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The History of Glasgow
Volume 2 - Chapter XXV - Under the Covenant


WHATEVER may have been the quarrel between the Scots and Charles I. on matters of Church government, it was no part of the desire of the people of Scotland to abolish kingly rule. No sooner, therefore, was news of the execution of the king received in Edinburgh than arrangements were made to proclaim his elder son as Charles II. This was done in the capital on 5th February, 1649. [Act. Parl. VI, pt, ii. 157.] In the Glasgow Burgh Records nothing whatever is said of the execution of Charles I., and it is only on 10th February that an entry appears stating that the order for proclamation of Charles II. had been received late on the previous night. Immediately, at eleven o'clock in the forenoon, the whole Council marched two by two to the Cross in "ane comelie maner," and, standing on it uncovered, listened while the proclamation was made "with the gritest solempnitie." Afterwards all the bells of the city were rung till twelve o'clock.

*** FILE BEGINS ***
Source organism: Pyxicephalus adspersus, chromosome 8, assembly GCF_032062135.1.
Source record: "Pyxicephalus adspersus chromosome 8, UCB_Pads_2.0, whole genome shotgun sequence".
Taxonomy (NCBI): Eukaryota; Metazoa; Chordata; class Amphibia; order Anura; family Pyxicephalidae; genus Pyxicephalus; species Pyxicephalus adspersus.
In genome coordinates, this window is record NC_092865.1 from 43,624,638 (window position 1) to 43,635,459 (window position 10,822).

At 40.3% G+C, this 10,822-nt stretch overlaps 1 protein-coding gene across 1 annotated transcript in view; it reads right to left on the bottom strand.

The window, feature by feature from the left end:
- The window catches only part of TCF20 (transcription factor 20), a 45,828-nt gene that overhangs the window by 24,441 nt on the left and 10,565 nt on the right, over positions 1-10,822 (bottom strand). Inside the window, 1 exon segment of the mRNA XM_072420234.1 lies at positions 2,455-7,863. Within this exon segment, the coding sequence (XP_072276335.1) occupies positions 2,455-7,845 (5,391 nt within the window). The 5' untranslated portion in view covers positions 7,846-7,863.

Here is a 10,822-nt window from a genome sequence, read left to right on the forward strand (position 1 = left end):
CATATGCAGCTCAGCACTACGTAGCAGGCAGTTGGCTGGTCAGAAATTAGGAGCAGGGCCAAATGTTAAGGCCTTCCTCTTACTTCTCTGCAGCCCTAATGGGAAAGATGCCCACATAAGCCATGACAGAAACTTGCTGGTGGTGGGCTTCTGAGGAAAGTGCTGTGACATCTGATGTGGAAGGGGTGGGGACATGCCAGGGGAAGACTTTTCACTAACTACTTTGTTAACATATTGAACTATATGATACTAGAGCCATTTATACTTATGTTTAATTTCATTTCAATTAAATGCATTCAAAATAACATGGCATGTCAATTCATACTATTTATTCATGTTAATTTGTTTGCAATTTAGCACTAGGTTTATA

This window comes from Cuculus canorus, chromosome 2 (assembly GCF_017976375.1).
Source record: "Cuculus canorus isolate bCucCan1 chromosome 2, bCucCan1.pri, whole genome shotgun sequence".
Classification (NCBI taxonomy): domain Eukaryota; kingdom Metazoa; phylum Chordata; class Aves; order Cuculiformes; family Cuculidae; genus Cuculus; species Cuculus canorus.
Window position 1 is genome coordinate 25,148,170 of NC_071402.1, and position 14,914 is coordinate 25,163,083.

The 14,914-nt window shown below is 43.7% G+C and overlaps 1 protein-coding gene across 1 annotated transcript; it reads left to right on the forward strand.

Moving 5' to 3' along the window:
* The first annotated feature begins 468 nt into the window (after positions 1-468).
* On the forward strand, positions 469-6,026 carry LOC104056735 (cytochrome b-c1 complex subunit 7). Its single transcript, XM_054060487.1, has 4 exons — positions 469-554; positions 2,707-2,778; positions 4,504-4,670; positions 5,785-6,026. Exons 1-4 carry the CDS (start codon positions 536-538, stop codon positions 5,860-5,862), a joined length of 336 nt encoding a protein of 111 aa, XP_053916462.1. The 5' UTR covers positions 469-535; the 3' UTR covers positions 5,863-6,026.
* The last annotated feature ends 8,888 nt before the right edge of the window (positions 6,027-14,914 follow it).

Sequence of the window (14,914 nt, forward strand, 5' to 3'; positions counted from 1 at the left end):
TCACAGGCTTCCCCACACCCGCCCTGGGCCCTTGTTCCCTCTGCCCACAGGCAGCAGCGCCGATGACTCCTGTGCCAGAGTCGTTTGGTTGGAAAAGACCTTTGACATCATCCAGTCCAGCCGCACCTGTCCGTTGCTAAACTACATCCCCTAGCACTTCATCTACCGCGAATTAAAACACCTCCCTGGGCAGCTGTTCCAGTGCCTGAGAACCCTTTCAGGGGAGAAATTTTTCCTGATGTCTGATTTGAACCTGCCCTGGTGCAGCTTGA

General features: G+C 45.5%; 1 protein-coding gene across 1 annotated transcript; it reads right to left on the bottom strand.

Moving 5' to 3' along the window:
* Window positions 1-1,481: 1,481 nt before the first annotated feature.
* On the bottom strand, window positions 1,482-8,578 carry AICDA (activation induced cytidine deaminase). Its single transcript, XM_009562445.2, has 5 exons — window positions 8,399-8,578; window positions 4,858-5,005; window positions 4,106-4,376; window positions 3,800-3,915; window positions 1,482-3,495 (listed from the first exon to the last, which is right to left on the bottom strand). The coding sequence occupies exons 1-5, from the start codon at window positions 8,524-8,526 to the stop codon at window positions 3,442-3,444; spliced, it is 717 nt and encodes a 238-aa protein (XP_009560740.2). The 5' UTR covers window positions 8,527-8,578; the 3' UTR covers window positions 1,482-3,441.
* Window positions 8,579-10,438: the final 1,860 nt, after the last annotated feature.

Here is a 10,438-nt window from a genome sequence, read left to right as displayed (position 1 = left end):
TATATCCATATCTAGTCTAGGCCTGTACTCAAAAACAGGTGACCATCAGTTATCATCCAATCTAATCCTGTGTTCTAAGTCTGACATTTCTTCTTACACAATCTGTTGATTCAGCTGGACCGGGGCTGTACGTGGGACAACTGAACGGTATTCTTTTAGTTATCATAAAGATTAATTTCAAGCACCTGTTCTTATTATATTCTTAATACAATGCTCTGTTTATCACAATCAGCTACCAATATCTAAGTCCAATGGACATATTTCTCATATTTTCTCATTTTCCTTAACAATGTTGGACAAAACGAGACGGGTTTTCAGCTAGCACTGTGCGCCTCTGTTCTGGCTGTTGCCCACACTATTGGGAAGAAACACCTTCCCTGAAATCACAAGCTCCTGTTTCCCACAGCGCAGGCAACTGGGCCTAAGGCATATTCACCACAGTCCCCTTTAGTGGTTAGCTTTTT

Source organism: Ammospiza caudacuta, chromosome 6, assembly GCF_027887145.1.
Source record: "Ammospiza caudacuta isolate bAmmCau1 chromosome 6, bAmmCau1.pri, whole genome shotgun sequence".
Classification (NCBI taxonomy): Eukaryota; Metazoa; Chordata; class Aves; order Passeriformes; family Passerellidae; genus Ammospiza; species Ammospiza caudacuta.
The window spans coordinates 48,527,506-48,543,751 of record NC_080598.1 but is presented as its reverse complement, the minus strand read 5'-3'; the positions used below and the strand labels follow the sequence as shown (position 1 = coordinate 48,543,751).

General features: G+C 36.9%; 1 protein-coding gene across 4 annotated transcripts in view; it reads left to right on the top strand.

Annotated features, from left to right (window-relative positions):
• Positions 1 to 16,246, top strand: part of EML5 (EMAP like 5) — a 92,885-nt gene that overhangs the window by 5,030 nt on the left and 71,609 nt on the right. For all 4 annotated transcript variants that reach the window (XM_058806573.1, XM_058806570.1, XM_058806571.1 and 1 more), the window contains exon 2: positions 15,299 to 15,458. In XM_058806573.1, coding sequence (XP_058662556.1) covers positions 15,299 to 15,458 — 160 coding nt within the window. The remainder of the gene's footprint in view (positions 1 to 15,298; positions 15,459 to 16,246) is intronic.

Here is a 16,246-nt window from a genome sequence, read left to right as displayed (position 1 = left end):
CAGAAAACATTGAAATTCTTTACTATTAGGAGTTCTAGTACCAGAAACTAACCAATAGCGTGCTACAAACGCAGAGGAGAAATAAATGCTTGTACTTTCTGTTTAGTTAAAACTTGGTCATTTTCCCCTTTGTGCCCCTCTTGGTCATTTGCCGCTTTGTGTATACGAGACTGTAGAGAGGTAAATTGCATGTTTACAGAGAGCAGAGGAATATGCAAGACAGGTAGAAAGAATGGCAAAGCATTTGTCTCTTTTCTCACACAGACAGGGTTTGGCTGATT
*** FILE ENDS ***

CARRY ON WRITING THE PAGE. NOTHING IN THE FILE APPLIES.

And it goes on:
The young king was then on the Continent, at The Hague, and commissioners were sent over to offer him the Crown of Scotland on condition that he should accept the National Covenant and Solemn League and Covenant, and give absolute compliance to the will of the Scottish Parliament and the General Assembly. After a year's bargaining, and the forlorn attempt to take the Crown by force of arms which ended in the capture and execution of the Marquess of Montrose, Charles agreed to the terms, and landed near the mouth of the Spey on 16th June, 1650. Meanwhile, within a month of proclaiming Charles II., the Scottish Parliament had handed a protest to the English House of Commons, which presently led to a rupture and war between the two countries. [Act. Parl. VI. pt. ii. 276.]